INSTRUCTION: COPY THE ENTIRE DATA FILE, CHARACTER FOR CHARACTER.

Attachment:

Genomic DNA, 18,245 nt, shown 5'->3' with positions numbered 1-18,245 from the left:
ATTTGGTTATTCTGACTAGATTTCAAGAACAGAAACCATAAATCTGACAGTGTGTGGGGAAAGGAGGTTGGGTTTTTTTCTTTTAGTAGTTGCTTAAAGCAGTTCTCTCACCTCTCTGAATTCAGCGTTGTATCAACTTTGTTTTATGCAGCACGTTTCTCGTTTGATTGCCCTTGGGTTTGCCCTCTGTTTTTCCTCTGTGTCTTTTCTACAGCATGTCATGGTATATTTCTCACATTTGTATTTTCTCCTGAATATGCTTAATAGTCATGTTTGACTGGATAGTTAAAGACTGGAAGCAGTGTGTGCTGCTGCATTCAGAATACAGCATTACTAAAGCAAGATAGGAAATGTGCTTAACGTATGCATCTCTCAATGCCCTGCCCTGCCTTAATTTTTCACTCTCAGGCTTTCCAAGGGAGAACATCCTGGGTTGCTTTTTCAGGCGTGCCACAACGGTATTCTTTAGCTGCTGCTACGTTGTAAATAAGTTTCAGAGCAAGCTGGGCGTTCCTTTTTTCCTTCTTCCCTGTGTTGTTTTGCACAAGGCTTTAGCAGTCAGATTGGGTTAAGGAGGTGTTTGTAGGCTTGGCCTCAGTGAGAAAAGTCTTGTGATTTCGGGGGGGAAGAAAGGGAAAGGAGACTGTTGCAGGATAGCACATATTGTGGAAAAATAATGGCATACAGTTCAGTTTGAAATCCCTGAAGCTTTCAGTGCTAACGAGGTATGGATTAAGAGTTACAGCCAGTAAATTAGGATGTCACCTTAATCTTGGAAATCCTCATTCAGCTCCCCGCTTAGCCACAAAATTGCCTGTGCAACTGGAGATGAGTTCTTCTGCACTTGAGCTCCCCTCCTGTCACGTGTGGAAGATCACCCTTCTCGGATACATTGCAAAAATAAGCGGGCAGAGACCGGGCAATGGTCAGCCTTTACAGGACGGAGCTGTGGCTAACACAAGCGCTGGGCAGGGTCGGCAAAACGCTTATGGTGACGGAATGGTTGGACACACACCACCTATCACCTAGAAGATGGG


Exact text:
Genomic DNA, 18,245 nt, shown 5'->3' with positions numbered 1-18,245 from the left:
ATTTGGTTATTCTGACTAGATTTCAAGAACAGAAACCATAAATCTGACAGTGTGTGGGGAAAGGAGGTTGGGTTTTTTTCTTTTAGTAGTTGCTTAAAGCAGTTCTCTCACCTCTCTGAATTCAGCGTTGTATCAACTTTGTTTTATGCAGCACGTTTCTCGTTTGATTGCCCTTGGGTTTGCCCTCTGTTTTTCCTCTGTGTCTTTTCTACAGCATGTCATGGTATATTTCTCACATTTGTATTTTCTCCTGAATATGCTTAATAGTCATGTTTGACTGGATAGTTAAAGACTGGAAGCAGTGTGTGCTGCTGCATTCAGAATACAGCATTACTAAAGCAAGATAGGAAATGTGCTTAACGTATGCATCTCTCAATGCCCTGCCCTGCCTTAATTTTTCACTCTCAGGCTTTCCAAGGGAGAACATCCTGGGTTGCTTTTTCAGGCGTGCCACAACGGTATTCTTTAGCTGCTGCTACGTTGTAAATAAGTTTCAGAGCAAGCTGGGCGTTCCTTTTTTCCTTCTTCCCTGTGTTGTTTTGCACAAGGCTTTAGCAGTCAGATTGGGTTAAGGAGGTGTTTGTAGGCTTGGCCTCAGTGAGAAAAGTCTTGTGATTTCGGGGGGGAAGAAAGGGAAAGGAGACTGTTGCAGGATAGCACATATTGTGGAAAAATAATGGCATACAGTTCAGTTTGAAATCCCTGAAGCTTTCAGTGCTAACGAGGTATGGATTAAGAGTTACAGCCAGTAAATTAGGATGTCACCTTAATCTTGGAAATCCTCATTCAGCTCCCCGCTTAGCCACAAAATTGCCTGTGCAACTGGAGATGAGTTCTTCTGCACTTGAGCTCCCCTCCTGTCACGTGTGGAAGATCACCCTTCTCGGATACATTGCAAAAATAAGCGGGCAGAGACCGGGCAATGGTCAGCCTTTACAGGACGGAGCTGTGGCTAACACAAGCGCTGGGCAGGGTCGGCAAAACGCTTATGGTGACGGAATGGTTGGACACACACCACCTATCACCTAGAAGATGGG